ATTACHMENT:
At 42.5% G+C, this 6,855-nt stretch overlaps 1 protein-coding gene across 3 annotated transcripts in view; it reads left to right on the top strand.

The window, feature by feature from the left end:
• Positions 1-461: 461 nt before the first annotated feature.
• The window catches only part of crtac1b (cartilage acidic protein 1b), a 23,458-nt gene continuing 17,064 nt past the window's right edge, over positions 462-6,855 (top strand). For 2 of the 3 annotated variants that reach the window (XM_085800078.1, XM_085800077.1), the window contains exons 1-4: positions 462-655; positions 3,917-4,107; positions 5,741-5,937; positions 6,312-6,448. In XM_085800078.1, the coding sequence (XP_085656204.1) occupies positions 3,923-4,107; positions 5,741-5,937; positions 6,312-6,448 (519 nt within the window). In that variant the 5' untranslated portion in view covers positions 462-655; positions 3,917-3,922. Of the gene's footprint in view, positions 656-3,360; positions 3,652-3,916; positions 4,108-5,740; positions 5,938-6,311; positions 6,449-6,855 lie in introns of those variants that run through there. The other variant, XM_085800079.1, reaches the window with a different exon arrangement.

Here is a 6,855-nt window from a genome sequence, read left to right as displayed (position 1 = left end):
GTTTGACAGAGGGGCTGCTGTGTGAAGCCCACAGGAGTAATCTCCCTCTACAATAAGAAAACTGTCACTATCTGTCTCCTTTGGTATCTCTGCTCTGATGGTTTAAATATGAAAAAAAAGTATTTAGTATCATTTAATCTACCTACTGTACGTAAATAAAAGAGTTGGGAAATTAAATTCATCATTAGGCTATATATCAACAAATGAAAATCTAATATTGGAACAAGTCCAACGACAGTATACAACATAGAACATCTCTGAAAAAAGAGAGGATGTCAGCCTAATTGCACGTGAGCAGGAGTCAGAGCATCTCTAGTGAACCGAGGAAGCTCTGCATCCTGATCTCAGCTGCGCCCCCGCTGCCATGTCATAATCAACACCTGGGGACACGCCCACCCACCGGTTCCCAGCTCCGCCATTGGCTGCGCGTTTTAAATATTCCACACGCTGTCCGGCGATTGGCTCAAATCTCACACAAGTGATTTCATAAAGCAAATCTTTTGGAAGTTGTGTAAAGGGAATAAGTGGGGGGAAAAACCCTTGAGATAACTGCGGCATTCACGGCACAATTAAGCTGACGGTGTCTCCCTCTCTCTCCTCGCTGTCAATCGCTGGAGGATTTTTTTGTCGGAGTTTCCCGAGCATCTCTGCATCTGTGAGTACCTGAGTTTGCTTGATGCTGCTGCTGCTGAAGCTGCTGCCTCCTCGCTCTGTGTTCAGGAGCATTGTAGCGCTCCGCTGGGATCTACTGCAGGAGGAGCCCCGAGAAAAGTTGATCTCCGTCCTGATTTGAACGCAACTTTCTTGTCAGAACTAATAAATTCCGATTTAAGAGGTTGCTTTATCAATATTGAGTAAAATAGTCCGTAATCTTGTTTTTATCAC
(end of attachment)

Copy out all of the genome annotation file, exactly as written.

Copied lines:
At 42.5% G+C, this 6,855-nt stretch overlaps 1 protein-coding gene across 3 annotated transcripts in view; it reads left to right on the top strand.

The window, feature by feature from the left end:
• Positions 1-461: 461 nt before the first annotated feature.
• The window catches only part of crtac1b (cartilage acidic protein 1b), a 23,458-nt gene continuing 17,064 nt past the window's right edge, over positions 462-6,855 (top strand). For 2 of the 3 annotated variants that reach the window (XM_085800078.1, XM_085800077.1), the window contains exons 1-4: positions 462-655; positions 3,917-4,107; positions 5,741-5,937; positions 6,312-6,448. In XM_085800078.1, the coding sequence (XP_085656204.1) occupies positions 3,923-4,107; positions 5,741-5,937; positions 6,312-6,448 (519 nt within the window). In that variant the 5' untranslated portion in view covers positions 462-655; positions 3,917-3,922. Of the gene's footprint in view, positions 656-3,360; positions 3,652-3,916; positions 4,108-5,740; positions 5,938-6,311; positions 6,449-6,855 lie in introns of those variants that run through there. The other variant, XM_085800079.1, reaches the window with a different exon arrangement.

Here is a 6,855-nt window from a genome sequence, read left to right as displayed (position 1 = left end):
GTTTGACAGAGGGGCTGCTGTGTGAAGCCCACAGGAGTAATCTCCCTCTACAATAAGAAAACTGTCACTATCTGTCTCCTTTGGTATCTCTGCTCTGATGGTTTAAATATGAAAAAAAAGTATTTAGTATCATTTAATCTACCTACTGTACGTAAATAAAAGAGTTGGGAAATTAAATTCATCATTAGGCTATATATCAACAAATGAAAATCTAATATTGGAACAAGTCCAACGACAGTATACAACATAGAACATCTCTGAAAAAAGAGAGGATGTCAGCCTAATTGCACGTGAGCAGGAGTCAGAGCATCTCTAGTGAACCGAGGAAGCTCTGCATCCTGATCTCAGCTGCGCCCCCGCTGCCATGTCATAATCAACACCTGGGGACACGCCCACCCACCGGTTCCCAGCTCCGCCATTGGCTGCGCGTTTTAAATATTCCACACGCTGTCCGGCGATTGGCTCAAATCTCACACAAGTGATTTCATAAAGCAAATCTTTTGGAAGTTGTGTAAAGGGAATAAGTGGGGGGAAAAACCCTTGAGATAACTGCGGCATTCACGGCACAATTAAGCTGACGGTGTCTCCCTCTCTCTCCTCGCTGTCAATCGCTGGAGGATTTTTTTGTCGGAGTTTCCCGAGCATCTCTGCATCTGTGAGTACCTGAGTTTGCTTGATGCTGCTGCTGCTGAAGCTGCTGCCTCCTCGCTCTGTGTTCAGGAGCATTGTAGCGCTCCGCTGGGATCTACTGCAGGAGGAGCCCCGAGAAAAGTTGATCTCCGTCCTGATTTGAACGCAACTTTCTTGTCAGAACTAATAAATTCCGATTTAAGAGGTTGCTTTATCAATATTGAGTAAAATAGTCCGTAATCTTGTTTTTATCAC